Gravel bike how much abuse will it take

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  • Gravel bike how much abuse will it take
  • airvent
    Member

    How much abuse would a gravel type bike with cheap qr wheels and a carbon fork take fitted with 36c tyres, I’m used to a proper mtb and I’m concerned this is a more fragile breed of horse. Am I likely to need to get the wheels trued and axles replaced on a frequent basis if I subject it to riding off kerbs and over logs and that sort of thing?

    Premier Icon jaminb
    Subscriber

    Ridden my Arkose down plenty of flights of steps – no damage or truing required. You will be hurting more than your gravel bike riding fast over rough ground.

    Premier Icon epicyclo
    Subscriber

    There’s a reason we eagerly jumped on to mtbs when they were introduced…. 🙂

    However it’s amazing how much abuse a modern frame and wheelset will take in comparison to the old days.

    Probably so long as you’re keeping your wheels on the ground, you’ll be ok.

    Premier Icon IvanMTB
    Subscriber

    I took my Charge Plug 3 with 32c tyres to Potato Alley, Cut Gate and some other classic Peak places.

    Yes, wheels needed truing, but not after each trip.

    Riding it around on a daily base, on the bridleways or pot-holed road seems to be not affecting it at all.

    Just be sensible, don’t bomb down every single rock garden.

    And you will be fine…

    Cheers!
    I.

    qwerty
    Member

    With a little finness, they can handle the 3 Peaks Cyclo-cross race & GBDuro.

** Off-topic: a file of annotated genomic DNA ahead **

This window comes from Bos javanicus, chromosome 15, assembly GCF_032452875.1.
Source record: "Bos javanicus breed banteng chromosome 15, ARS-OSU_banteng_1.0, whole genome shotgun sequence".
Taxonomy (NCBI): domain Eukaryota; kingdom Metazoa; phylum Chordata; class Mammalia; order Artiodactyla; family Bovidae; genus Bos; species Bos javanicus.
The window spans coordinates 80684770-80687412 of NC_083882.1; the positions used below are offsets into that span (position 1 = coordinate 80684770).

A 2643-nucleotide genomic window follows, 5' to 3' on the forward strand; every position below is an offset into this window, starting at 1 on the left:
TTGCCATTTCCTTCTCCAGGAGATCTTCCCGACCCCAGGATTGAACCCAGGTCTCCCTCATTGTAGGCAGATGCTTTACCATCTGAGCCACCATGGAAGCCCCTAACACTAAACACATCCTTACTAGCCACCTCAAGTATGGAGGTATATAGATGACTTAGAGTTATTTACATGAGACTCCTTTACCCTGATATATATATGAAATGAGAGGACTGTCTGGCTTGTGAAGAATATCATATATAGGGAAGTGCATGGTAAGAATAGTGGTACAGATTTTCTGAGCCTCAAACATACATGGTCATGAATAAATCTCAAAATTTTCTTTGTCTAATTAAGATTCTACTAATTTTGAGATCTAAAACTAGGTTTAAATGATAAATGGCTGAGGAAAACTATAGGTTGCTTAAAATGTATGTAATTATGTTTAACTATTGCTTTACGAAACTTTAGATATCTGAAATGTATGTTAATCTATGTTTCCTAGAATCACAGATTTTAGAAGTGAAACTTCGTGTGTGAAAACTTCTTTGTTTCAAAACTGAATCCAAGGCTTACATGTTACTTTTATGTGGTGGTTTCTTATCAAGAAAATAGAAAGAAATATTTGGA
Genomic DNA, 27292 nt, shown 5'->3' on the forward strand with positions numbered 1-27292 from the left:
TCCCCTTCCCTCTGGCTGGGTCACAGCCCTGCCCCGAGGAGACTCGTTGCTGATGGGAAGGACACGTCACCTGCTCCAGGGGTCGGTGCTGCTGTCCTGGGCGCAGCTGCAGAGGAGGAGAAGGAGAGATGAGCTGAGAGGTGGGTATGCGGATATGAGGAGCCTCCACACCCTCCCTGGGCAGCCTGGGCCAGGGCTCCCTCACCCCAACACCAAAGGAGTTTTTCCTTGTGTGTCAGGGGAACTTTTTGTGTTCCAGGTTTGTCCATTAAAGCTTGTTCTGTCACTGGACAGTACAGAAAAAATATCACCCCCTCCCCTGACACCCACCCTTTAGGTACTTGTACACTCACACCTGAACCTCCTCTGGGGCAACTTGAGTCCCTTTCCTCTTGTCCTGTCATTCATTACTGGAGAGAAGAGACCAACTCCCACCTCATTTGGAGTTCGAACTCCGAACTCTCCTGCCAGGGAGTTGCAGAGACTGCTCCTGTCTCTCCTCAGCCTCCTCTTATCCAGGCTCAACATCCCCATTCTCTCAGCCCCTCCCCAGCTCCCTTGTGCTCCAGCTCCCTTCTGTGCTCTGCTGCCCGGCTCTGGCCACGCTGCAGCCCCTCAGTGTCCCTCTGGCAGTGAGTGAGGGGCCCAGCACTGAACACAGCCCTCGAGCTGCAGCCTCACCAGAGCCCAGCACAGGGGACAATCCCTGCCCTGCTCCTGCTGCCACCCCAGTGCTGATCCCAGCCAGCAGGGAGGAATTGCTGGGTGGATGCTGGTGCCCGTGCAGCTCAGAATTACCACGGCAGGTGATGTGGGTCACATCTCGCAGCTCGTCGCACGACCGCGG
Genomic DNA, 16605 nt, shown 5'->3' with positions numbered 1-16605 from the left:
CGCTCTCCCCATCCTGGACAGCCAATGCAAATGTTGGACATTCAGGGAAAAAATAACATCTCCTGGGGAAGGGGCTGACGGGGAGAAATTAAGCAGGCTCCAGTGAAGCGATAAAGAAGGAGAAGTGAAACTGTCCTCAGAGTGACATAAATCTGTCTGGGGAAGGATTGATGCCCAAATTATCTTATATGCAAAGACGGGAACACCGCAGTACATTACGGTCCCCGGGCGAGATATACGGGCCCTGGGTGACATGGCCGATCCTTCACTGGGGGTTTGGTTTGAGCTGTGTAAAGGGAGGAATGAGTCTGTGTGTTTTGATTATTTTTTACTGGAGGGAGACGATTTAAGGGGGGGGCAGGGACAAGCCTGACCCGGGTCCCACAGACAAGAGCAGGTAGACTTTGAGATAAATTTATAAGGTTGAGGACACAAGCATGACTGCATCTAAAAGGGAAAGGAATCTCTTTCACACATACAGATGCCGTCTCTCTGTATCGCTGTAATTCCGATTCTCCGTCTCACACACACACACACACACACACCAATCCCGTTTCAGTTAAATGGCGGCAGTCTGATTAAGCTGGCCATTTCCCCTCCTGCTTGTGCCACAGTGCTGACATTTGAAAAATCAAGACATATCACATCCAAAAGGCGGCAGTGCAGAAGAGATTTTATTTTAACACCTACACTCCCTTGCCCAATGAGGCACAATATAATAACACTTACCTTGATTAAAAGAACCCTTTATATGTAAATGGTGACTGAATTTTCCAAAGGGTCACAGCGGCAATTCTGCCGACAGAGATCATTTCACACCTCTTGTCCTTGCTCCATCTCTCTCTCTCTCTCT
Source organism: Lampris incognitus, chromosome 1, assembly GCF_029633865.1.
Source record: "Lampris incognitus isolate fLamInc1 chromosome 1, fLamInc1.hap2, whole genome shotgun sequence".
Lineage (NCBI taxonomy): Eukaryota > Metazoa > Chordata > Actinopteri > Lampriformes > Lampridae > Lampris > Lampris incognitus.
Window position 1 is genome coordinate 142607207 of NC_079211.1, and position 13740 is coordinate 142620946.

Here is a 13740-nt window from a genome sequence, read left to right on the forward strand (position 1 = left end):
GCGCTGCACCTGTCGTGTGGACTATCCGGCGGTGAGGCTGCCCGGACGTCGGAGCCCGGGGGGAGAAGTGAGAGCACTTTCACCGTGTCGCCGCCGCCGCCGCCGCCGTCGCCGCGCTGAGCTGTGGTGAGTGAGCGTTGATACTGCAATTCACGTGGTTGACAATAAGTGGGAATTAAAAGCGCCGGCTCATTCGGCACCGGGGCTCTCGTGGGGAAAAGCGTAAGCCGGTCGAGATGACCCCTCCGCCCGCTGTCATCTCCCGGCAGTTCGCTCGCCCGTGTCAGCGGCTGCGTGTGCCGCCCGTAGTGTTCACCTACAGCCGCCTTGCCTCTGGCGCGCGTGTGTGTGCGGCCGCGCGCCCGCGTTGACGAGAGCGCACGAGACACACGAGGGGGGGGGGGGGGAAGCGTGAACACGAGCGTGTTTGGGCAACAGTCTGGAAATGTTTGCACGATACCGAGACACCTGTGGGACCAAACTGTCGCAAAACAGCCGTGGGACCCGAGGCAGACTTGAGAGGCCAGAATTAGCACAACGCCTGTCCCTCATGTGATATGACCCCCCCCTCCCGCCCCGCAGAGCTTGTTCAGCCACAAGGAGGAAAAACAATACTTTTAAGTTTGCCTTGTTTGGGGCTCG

kerley
    Member

    I ride off kerbs, bunny hop over logs etc,. on a bike with 28c tyres and road rims. Either they can take a lot of abuse or my wheel building skills are immense – it is the former by the way

    airvent
    Member

    Thanks all that confirms what I thought to be fair, I’m not intending to have the wheels off the ground, but will be snaking down some potholes forest access tracks and even more potholes roads!

    stevious
    Member

    I just called my gravel bike a prick and it didn’t seem to mind.

    Premier Icon mikeyp
    Subscriber

    The WTB wheels on my Whyte have needed truing but I’ve not been kind. Pads definitely don’t last long as the SRAM ones are tiny.

    Premier Icon Garry_Lager
    Subscriber

    They’re fine – you will get a ton of punctures on tubes, though, if you ride it through the rocks or down stairs etc. Tubeless all day.

    Might be worth keeping the very average wheelset it no doubt came with – it’s good to have something to tank through the mixed terrain. But equally is life is too short to ride one’s bike on bad wheels? Hunts are a happy medium.

    If you night ride use good lights – a pot-holed farm track that you would ride on a MTB one-handed eating a toffee crisp can demand more concentration on a cross bike, and strong illumination helps.

    Premier Icon rOcKeTdOg
    Subscriber

    I’d not take it down the world cup course at fort bill but a steady ride down most red trail centre routes is achievable if no where near as comfortable as on an MTB.

    It’s fun seeing just how far and into how much trouble you can take them and still ride multiple miles to get home afterwards

    TiRed
    Member

    I’d not take it down the world cup course at fort bill but a steady ride down most red trail centre routes is achievable if no where near as comfortable as on an MTB.

    Hones those skills. Just keep the rubber on the ground, or risk punctures. Ride mine round Swinley red with no issues. On 33c CX tyres.

    That piece of string = exactly as long as your rigid skillz when attacking obstacklez + the proficiency of the wheel-build

    Premier Icon matt_outandabout
    Subscriber

    It depends how hard you are on bikes.

    I’m 6′ and 14st yet overtook FS bikes down the red route at QECP this summer.
    I also took it down Popity Ping at Bike park Wales for giggles… My hands hurt on that one though.

    Premier Icon MoreCashThanDash
    Subscriber

    18 minutes too late to tell you to watch Road Bike Party!